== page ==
The future of indie
You might not have heard of it yet, but Nidhogg is the funniest indie game ever.
It’s not exactly a comedy setup, mind: you and a friend face each other in a swordfight that looks an awful lot like the original Prince of Persia. You can hold your foil high, chestlevel or low down as you attempt to jam those sharp pixels into each other with a series of frantic jabs. If you win the fight, you gain the initiative and can dash to the other side of the screen. By the time you arrive in the next area though, your opponent will have re-spawned in front of you. It’s now his job to kill you and regain the initiative so he can run off in the opposite direction. You’re both striving to travel as far toward your opponent’s side as you can.
It’s a simple game learned in a few seconds, but it inspires frantic panic and glorious, dramatic comebacks in a way that will have you and your friend – who’s sat next to you using the same keyboard – screaming. It’s the constant feeling of not being able to quite believe what just happened.
You can’t believe that your opponent just slid under your legs. They can’t believe that you turned and hurled your sword at them, skewering them in the back. You can’t believe that after impotently nudging your swords into each other a dozen times, your friend won by simply pressing ‘up’ on the keyboard to change his sword’s position. He can’t believe that after getting past him, you mistimed a jump and fell immediately into a hole. You can’t believe that you managed to knock him back into that same hole using that same impotent nudging. Neither of you can believe the end. There is no victory but pyrrhic victory.
Creator Messhof is working at online multiplayer, as well as some singleplayer game modes. But however good those turn out to be, playing with a friend on the same PC is an experience every gamer should have. You’ve never laughed so hard.
Rock of Ages
It’s one of the great philosophical what-ifs of our time: what would happen if Sisyphus travelled through important periods of art history and got to meet people like Da Vinci, Aristotle and Plato?
The fact that Sisyphus was condemned to endlessly roll a boulder up a hill should probably have given you a clue. Rock of Ages is a strategy game where you destroy art-inspired buildings by rolling giant rocks.
The physics-based territorial battles are a mixture of bowling and base building, with the buildings and units reflecting the art style of the period.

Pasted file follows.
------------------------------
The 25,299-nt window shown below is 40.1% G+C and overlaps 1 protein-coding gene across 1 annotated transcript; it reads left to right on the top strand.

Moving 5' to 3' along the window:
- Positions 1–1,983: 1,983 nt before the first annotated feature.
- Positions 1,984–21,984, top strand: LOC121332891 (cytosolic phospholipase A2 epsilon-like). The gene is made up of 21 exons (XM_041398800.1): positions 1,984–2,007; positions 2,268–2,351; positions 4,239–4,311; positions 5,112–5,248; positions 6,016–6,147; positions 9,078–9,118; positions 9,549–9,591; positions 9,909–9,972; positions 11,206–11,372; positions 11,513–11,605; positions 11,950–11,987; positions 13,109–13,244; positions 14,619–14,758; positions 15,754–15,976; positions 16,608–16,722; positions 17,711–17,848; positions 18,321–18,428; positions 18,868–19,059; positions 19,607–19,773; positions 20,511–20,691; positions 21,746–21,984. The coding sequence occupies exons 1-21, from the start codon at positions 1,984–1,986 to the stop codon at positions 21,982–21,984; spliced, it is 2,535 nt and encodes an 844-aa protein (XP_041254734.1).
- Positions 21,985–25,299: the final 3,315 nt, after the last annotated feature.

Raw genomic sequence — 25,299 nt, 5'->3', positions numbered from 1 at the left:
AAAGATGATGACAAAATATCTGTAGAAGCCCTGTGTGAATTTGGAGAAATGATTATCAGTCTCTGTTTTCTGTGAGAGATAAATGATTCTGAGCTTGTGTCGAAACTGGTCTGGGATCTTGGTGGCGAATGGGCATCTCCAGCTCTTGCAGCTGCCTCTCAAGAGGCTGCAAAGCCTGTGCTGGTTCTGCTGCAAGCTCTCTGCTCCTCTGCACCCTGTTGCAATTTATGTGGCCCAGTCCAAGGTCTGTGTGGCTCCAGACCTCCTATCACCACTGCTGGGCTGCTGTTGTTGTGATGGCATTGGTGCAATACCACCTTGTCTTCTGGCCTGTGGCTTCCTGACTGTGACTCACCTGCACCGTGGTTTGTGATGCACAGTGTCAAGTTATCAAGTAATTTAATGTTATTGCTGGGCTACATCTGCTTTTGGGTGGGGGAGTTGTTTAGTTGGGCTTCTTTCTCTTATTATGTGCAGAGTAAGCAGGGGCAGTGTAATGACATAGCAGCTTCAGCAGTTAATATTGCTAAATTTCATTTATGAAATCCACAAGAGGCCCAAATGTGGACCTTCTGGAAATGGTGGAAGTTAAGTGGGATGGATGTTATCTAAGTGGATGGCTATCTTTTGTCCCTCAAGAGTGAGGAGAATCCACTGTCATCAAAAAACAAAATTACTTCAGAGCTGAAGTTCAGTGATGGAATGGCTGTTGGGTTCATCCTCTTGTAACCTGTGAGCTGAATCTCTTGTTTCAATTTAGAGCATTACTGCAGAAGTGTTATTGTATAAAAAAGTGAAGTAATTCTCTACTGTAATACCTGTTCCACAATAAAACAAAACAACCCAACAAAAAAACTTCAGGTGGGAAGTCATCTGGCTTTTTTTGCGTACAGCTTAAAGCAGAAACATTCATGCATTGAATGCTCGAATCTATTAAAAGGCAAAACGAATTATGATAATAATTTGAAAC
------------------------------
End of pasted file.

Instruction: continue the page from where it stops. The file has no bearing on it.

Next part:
We’re not usually keen to point out the skybox of a game level, but when one has a 2D representation of the titan Cronus towering over the scenery, it bears commenting on. As does the destruction. The goal is to build the boulder at the top of the hill before the other player constructs his, and build your defences along the slope to stop the other player’s boulder from reaching your castle. Those defences crumble and clog up the ball’s progress, from little 2D humans on sticks to hovering, spiral-bladed helicopters inspired by Da Vinci’s doodles. It’s not all left to chance. When you finally release the ball on its destructive path you get to control its descent through the protective layer of buildings, scouring Rococo and Romanticism inspired blockades from the face of the world. Take that, Goya!
Physics and odd art-styles are staples of indie games, but even after years of abstract, silly and inspired adventures, Rock of Ages stands out as one of the most creative and whimsical games we’ve ever seen.
The big Hollywood pitch for this is Gauntlet meets Ocean’s 11. Monaco is a top-down heist game, where a team of four plan and execute a robbery. A caper simulator, is what it is. The team are made up of criminal classes working together in quickly paced assaults on technological fortresses such as mansions and corporations. We’ve discovered one of the missions is labelled “steal the porn”.
Character classes are built around specific thiefy needs. The Locksmith powers through the level’s locked doors, the Cleaner is able to generate health and knock out guards, the Hacker takes down security systems and the Prowler can speedily rush through levels, plus another four that we don’t know about yet. They’re being kept under wraps, and The Spy refuses to investigate for reasons of professional courtesy.
It sets up a co-operative, speedy jaunt through stylised 8-bit levels, characters overlapping, unlocking doors ahead of each other, peeking around corners. The player’s have a limited field of vision, so it really pays to work as a team to get a clear overview of the trouble they’re facing. You know, as they’re trying to steal porn.
First they fired bullets and rockets, then they fired furniture and portals, and now they spawn clones and fire consciousness. This side-scrolling puzzle platformer takes the next step in the evolution in guns.
Set in space aboard a vast, desolate spaceship, you use these abilities to navigate corridors and trigger switches. The left mouse button lets you place a clone anywhere within a twenty feet radius, while the right hurls your consciousness between them. It doesn’t matter if a clone dies, unless your brain happens to be inside it at the time.
Pretty soon you’re trying to synchronise the movements of four clones at once, and working around different coloured light that stops you from either swapping or cloning.
Upon solving each level you unlock a new piece of po-faced backstory about the ship and your own origins, but for every piece of purple prose, there’s the silly fun of sending infinite clones to their death. Spawn one 20 feet in the air and watch it plummet. Create five of them in a row and jump around to form yourself a bonkers dance troupe.